Developing for Ultramarine

Ultramarine Linux aims to be a developer-friendly environment for all kinds of developers. In this article, we will cover the basics of how to get started developing in Ultramarine.

If you would like to develop your own software, you can get started with the section below.

If you would like to develop for Ultramarine, you can get started with the Developing for Ultramarine section.

Getting Started

Ultramarine comes with the Python programming language out of the box, which is also required for most Fedora and Ultramarine software, including the DNF package manager itself.

Setting up Rust

To set up Rust in your environment, you can install the Rust and Cargo package from the Fedora repositories.

sudo dnf install rustc cargo

You can also use the rustup installer from the Rust website. This will install Rust in your local environment.

Developing for Ultramarine

Our main IDE is Visual Studio Code, which is an open-source (mostly source-available) IDE that is available for both Windows, macOS, and Linux.

If you, however, do not prefer to use the official Microsoft distribution of Visual Studio Code, you can also use VSCodium, which is a free alternative distribution of Visual Studio Code. Or you can also use the Official open-source build of Visual Studio Code here.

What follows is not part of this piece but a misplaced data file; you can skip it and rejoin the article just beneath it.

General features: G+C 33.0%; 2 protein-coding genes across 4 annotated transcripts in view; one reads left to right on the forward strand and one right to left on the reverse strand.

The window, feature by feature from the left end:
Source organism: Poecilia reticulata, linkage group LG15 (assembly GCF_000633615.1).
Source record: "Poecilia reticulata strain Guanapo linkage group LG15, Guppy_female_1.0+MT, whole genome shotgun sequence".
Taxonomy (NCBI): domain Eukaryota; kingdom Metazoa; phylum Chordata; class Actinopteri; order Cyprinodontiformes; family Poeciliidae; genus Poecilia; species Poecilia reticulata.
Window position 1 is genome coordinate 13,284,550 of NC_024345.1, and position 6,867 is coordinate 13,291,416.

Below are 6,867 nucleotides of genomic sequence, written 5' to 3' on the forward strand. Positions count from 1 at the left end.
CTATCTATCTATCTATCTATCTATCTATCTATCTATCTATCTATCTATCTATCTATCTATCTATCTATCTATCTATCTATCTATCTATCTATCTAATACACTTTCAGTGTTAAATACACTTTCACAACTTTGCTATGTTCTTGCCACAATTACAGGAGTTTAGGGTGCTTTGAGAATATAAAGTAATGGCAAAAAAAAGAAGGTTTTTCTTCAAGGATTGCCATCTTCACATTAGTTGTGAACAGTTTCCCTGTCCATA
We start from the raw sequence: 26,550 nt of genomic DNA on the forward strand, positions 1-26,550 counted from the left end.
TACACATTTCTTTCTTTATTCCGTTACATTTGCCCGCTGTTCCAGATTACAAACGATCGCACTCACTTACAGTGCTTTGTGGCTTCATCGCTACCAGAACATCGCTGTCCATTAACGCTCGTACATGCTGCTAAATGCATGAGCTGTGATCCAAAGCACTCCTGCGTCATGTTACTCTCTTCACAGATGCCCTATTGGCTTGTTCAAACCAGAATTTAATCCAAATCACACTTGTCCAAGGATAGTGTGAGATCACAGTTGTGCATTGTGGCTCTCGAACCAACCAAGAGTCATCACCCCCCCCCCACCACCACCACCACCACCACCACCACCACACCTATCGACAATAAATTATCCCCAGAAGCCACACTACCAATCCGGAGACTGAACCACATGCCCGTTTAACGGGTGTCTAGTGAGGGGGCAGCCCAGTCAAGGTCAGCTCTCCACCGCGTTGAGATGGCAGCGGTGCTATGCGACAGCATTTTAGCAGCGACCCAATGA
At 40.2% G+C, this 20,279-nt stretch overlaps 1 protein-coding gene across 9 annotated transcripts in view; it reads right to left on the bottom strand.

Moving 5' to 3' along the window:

There are also other supported IDEs and software we recommend using for development, such as:

And other text editors you can use, such as:

These text editors come with a minimal set of features, so you may want to install plugins for them, and configure them to your liking.

Our preferred programming languages are Python, Vala and Rust, and our preferred GUI library is Helium.

To build packages for Ultramarine, see Using Andaman.

UI development

It is recommended to follow the Helium Human Interface Guidelines for UI development for Ultramarine apps. However, if you think that the Helium guidelines limit aspects of your app, you can deviate from the Helium guidelines and do your own UI design.

Build systems

For build systems, we prefer using the programming language’s native build system. For example, if you’re using Rust, you can use the Rust’s native Cargo build system. And in the case of Python, you can use the standard Python setuptools, which consists of either a file or a pyproject.toml file.

For cases where using a native build system does not fit the needs of the application, we have a prioritized list of build systems that we recommend using: